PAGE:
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Working Spaniel Field Trialling in New Zealand
by Clark Reid

Photos Provided by the Author

Field trials developed in New Zealand in much the same manner as they did in the rest of the world - with hunters wishing to test their own dogs against those of their fellow sportsmen.
Clark Reid with Brick of Ballyblack

New Zealand is a geographically isolated country and so it was the importation of dogs from the UK that served as the basis for our breeds here. Setters and Pointers were highly favoured in the early years as gentlemen tried to establish shoots here to emulate what they had had in their homeland. Acclimatisation Societies were established to help with the introduction of game such as pheasants, quail, chukar and partridge. Native ducks abounded and mallards were also introduced to add to the pot. Of the upland species only pheasant, Californian quail and chukar really became established to huntable numbers - and the chukar only in isolated area of the Otago Hills in the South Island. Pheasant, quail and introduced ground game such as hare and rabbit became the quarry of the shotgun toting sportsmen.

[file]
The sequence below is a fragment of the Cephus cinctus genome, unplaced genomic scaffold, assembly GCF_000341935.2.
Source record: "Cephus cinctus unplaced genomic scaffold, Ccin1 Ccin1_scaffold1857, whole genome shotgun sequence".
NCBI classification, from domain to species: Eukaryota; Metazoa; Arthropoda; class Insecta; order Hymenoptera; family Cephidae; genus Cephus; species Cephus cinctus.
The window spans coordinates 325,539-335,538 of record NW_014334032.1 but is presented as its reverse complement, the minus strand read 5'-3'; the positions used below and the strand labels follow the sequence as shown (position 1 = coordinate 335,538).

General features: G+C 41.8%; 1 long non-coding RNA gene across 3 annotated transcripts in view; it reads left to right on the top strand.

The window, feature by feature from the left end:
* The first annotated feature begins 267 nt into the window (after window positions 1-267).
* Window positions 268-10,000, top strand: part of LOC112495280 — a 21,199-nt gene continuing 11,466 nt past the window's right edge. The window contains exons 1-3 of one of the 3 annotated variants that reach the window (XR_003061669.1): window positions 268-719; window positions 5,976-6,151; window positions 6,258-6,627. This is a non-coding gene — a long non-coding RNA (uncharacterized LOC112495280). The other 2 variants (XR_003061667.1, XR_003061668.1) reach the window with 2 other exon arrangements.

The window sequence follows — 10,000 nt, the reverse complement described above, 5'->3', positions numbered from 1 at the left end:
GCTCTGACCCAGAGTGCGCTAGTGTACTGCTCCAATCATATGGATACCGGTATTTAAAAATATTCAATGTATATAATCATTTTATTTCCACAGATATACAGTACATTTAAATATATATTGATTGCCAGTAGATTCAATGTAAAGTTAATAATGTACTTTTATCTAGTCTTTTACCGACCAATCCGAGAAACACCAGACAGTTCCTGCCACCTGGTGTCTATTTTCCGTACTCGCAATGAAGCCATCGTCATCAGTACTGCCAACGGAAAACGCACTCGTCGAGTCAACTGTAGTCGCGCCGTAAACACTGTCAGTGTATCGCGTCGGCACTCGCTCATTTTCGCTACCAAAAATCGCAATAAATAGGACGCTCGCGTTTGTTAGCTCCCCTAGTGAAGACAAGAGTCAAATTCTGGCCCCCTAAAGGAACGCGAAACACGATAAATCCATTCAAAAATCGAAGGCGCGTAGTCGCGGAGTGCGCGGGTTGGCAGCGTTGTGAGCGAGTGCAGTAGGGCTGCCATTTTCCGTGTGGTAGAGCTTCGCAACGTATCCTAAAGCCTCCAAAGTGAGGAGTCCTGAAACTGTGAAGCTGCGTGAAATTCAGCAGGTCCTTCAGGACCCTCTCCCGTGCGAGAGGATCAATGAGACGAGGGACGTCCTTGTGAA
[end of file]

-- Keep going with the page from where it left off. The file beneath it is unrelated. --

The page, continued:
The focus of most huntersí attention, though, was duck-shooting. Indeed this sport is considered a national tradition and, as such, retriever breeds became New Zealandís most dominant hunting companion. Curly coats, flat coats, and Labradors were the most common retrievers. Over the years - and still today - the Labradors have dominated as the mainstay of our hunting breeds.

"The format for a working spaniel trial is simple. We go hunting."

As with most all hunting breeds in New Zealand, the mixing of working and show strains led to their detriment. This has resulted in a complete absence of true working blood in our spaniels, becoming a

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